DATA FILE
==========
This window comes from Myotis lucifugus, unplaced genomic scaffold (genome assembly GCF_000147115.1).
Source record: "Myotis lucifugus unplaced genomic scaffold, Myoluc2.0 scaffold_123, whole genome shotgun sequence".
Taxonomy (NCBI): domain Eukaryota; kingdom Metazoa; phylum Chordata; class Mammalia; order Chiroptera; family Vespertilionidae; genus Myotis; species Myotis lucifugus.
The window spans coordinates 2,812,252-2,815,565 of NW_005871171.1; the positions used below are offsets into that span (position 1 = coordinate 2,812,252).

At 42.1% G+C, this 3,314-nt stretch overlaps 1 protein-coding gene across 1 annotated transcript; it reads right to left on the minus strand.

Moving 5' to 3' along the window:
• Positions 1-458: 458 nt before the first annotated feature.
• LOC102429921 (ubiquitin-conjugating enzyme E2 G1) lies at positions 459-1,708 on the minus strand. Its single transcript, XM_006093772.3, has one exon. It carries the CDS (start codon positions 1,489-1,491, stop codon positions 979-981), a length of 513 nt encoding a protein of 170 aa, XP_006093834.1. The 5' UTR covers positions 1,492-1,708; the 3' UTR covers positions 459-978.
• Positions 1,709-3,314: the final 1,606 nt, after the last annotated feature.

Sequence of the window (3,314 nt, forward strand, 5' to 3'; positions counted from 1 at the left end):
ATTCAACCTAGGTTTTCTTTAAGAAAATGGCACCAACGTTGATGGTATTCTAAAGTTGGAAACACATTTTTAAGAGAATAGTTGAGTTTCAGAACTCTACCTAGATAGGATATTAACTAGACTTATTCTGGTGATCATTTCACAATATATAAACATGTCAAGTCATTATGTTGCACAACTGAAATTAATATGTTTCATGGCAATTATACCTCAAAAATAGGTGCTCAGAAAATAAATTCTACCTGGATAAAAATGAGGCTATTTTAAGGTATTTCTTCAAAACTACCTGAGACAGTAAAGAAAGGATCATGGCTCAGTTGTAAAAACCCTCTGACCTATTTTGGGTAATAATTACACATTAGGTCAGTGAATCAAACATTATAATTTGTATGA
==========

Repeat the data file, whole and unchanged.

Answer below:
This window comes from Myotis lucifugus, unplaced genomic scaffold (genome assembly GCF_000147115.1).
Source record: "Myotis lucifugus unplaced genomic scaffold, Myoluc2.0 scaffold_123, whole genome shotgun sequence".
Taxonomy (NCBI): domain Eukaryota; kingdom Metazoa; phylum Chordata; class Mammalia; order Chiroptera; family Vespertilionidae; genus Myotis; species Myotis lucifugus.
The window spans coordinates 2,812,252-2,815,565 of NW_005871171.1; the positions used below are offsets into that span (position 1 = coordinate 2,812,252).

At 42.1% G+C, this 3,314-nt stretch overlaps 1 protein-coding gene across 1 annotated transcript; it reads right to left on the minus strand.

Moving 5' to 3' along the window:
• Positions 1-458: 458 nt before the first annotated feature.
• LOC102429921 (ubiquitin-conjugating enzyme E2 G1) lies at positions 459-1,708 on the minus strand. Its single transcript, XM_006093772.3, has one exon. It carries the CDS (start codon positions 1,489-1,491, stop codon positions 979-981), a length of 513 nt encoding a protein of 170 aa, XP_006093834.1. The 5' UTR covers positions 1,492-1,708; the 3' UTR covers positions 459-978.
• Positions 1,709-3,314: the final 1,606 nt, after the last annotated feature.

Sequence of the window (3,314 nt, forward strand, 5' to 3'; positions counted from 1 at the left end):
ATTCAACCTAGGTTTTCTTTAAGAAAATGGCACCAACGTTGATGGTATTCTAAAGTTGGAAACACATTTTTAAGAGAATAGTTGAGTTTCAGAACTCTACCTAGATAGGATATTAACTAGACTTATTCTGGTGATCATTTCACAATATATAAACATGTCAAGTCATTATGTTGCACAACTGAAATTAATATGTTTCATGGCAATTATACCTCAAAAATAGGTGCTCAGAAAATAAATTCTACCTGGATAAAAATGAGGCTATTTTAAGGTATTTCTTCAAAACTACCTGAGACAGTAAAGAAAGGATCATGGCTCAGTTGTAAAAACCCTCTGACCTATTTTGGGTAATAATTACACATTAGGTCAGTGAATCAAACATTATAATTTGTATGA